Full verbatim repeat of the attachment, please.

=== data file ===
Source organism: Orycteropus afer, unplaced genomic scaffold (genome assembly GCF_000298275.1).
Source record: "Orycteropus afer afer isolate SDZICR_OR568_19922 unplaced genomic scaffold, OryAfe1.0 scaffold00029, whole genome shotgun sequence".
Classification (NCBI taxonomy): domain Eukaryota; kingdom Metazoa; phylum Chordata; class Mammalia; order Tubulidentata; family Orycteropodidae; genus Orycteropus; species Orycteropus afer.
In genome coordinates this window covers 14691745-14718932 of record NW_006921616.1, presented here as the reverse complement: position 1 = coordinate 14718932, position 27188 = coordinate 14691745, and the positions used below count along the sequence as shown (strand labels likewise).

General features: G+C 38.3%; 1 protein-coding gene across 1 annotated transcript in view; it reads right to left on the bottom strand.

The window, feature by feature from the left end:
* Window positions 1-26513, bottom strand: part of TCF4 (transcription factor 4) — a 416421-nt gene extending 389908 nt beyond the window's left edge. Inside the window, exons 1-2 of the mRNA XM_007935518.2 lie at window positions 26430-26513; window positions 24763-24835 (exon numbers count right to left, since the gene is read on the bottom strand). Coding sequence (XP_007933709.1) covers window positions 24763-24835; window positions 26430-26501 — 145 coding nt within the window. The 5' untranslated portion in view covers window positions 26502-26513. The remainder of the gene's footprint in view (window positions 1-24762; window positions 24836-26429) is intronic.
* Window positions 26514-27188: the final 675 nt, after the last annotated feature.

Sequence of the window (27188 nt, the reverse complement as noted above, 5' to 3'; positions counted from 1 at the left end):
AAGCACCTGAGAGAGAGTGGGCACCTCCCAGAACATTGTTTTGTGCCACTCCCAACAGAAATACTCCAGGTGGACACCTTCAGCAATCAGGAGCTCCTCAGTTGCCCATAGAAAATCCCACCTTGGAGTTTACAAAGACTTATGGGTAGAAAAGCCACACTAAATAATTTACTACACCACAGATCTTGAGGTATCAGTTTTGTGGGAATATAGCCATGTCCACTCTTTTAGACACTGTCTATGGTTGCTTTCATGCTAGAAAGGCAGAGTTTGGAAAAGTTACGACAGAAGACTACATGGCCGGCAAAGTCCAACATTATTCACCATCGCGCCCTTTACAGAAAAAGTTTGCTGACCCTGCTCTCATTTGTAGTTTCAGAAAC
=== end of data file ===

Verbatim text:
Source organism: Orycteropus afer, unplaced genomic scaffold (genome assembly GCF_000298275.1).
Source record: "Orycteropus afer afer isolate SDZICR_OR568_19922 unplaced genomic scaffold, OryAfe1.0 scaffold00029, whole genome shotgun sequence".
Classification (NCBI taxonomy): domain Eukaryota; kingdom Metazoa; phylum Chordata; class Mammalia; order Tubulidentata; family Orycteropodidae; genus Orycteropus; species Orycteropus afer.
In genome coordinates this window covers 14691745-14718932 of record NW_006921616.1, presented here as the reverse complement: position 1 = coordinate 14718932, position 27188 = coordinate 14691745, and the positions used below count along the sequence as shown (strand labels likewise).

General features: G+C 38.3%; 1 protein-coding gene across 1 annotated transcript in view; it reads right to left on the bottom strand.

The window, feature by feature from the left end:
* Window positions 1-26513, bottom strand: part of TCF4 (transcription factor 4) — a 416421-nt gene extending 389908 nt beyond the window's left edge. Inside the window, exons 1-2 of the mRNA XM_007935518.2 lie at window positions 26430-26513; window positions 24763-24835 (exon numbers count right to left, since the gene is read on the bottom strand). Coding sequence (XP_007933709.1) covers window positions 24763-24835; window positions 26430-26501 — 145 coding nt within the window. The 5' untranslated portion in view covers window positions 26502-26513. The remainder of the gene's footprint in view (window positions 1-24762; window positions 24836-26429) is intronic.
* Window positions 26514-27188: the final 675 nt, after the last annotated feature.

Sequence of the window (27188 nt, the reverse complement as noted above, 5' to 3'; positions counted from 1 at the left end):
AAGCACCTGAGAGAGAGTGGGCACCTCCCAGAACATTGTTTTGTGCCACTCCCAACAGAAATACTCCAGGTGGACACCTTCAGCAATCAGGAGCTCCTCAGTTGCCCATAGAAAATCCCACCTTGGAGTTTACAAAGACTTATGGGTAGAAAAGCCACACTAAATAATTTACTACACCACAGATCTTGAGGTATCAGTTTTGTGGGAATATAGCCATGTCCACTCTTTTAGACACTGTCTATGGTTGCTTTCATGCTAGAAAGGCAGAGTTTGGAAAAGTTACGACAGAAGACTACATGGCCGGCAAAGTCCAACATTATTCACCATCGCGCCCTTTACAGAAAAAGTTTGCTGACCCTGCTCTCATTTGTAGTTTCAGAAAC